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Tracey Lattimore, a senior editor for CPL, reflects on passing her 10th anniversary with the agency.
Ten years seems like a long time – and actually it is.
From someone who gets twitchy about the thought of being tied down to something/anything – be it a holiday date, weekend away or even a night out (after all, I might be doing something) – sticking at a job for a whopping 10 years is something of an achievement.
But it didn’t start out like a marathon, and it certainly hasn’t felt like one.
To allay my fears of being tied down – and to make me feel like I was at work because I wanted to be there – I worked freelance at CPL for the first few years.
This arrangement suited me because I knew that it was my choice to be there, and (technically) I had the freedom to go elsewhere if I wanted to. Which was probably a delayed reaction to being stuck in one of my first jobs for years until I finally jumped ship. But, funnily, I found that I liked being at CPL, and quickly became part of the team.
Over the years, as all companies do, CPL has changed.
It had to, in order to grow the business and progress. But it still retains some of the ‘family feel’ that I liked about it at the start, when we were cosily housed in a two-up, two-and-a-half down building on Cambridge’s Newmarket Road.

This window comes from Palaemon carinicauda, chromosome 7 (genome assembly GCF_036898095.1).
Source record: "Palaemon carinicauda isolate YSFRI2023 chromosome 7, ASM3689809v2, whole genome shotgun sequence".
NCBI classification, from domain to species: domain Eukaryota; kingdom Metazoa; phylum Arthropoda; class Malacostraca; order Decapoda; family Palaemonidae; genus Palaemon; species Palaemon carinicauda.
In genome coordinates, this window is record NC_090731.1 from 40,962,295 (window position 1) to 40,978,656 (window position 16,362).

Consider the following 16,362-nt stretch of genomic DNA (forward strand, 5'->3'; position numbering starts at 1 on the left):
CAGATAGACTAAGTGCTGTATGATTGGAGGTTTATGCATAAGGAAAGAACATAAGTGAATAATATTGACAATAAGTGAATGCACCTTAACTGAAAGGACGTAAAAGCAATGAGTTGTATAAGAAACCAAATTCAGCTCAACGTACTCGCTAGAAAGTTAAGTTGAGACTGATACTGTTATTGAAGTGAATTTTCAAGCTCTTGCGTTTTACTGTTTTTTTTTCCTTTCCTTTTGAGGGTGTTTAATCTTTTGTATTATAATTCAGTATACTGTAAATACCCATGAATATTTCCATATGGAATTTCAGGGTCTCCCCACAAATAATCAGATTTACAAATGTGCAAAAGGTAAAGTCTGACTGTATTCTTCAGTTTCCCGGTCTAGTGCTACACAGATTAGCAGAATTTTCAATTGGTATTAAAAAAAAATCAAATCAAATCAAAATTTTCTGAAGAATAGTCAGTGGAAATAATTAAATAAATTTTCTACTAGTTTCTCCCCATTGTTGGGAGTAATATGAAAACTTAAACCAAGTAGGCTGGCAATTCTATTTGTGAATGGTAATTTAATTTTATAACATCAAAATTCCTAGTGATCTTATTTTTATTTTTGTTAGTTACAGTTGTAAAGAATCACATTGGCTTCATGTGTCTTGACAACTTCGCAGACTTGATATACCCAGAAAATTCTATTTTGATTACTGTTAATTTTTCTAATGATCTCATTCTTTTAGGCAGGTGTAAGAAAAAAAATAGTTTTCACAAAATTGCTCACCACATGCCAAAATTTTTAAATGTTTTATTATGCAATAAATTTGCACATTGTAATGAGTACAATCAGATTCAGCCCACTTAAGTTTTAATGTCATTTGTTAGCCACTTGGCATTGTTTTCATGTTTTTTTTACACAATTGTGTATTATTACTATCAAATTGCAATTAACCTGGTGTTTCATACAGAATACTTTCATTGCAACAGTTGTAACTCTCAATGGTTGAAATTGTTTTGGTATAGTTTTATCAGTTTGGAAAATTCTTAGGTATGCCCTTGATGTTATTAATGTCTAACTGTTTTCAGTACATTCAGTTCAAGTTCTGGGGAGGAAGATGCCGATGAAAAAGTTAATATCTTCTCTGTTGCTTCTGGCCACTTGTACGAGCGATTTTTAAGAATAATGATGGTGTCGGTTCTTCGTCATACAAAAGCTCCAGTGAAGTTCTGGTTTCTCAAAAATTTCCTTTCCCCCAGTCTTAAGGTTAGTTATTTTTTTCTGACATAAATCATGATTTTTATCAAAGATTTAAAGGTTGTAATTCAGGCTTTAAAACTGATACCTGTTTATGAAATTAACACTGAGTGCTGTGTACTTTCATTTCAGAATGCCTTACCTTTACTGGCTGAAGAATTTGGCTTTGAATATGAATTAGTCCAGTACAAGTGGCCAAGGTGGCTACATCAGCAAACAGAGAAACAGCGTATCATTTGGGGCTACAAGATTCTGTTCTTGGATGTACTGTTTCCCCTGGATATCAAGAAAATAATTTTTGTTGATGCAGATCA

There, I liked the feeling that we were squeezed into someone’s old back room, and that we were mucking in together to get the job done. Not to mention the Friday ‘beer run’ (yup, the office backed on to a huge Tesco), which made us feel like giddy school kids with a free pass.
The fact that, initially, virtually all of the team at CPL worked either in the editorial or design office – including the MD – genuinely made it feel like teamwork rather than hierarchy.
It always makes me cringe when I remember chatting loosely to the then co-director down the pub on my first day, thinking that he was ‘just a sub’ and asking him, in a lowered tone, what the place was really like. Ahem.
Today, at CPL Towers – our new, glossy building up the road – teams have expanded, along with desk space, meeting rooms and, thankfully, the size of my computer monitor.
But that family feel is still there.
I can still go to the MD and chat/moan/ask about things, even if he does have a very smart office now. And we’ve even got a social committee, for heaven’s sake, who organise events, fun things and dressing up.
And as for that twitchy feeling? Tssk, it feels kinda nice to be part of something – officially. Just don’t ask me to commit to a night out.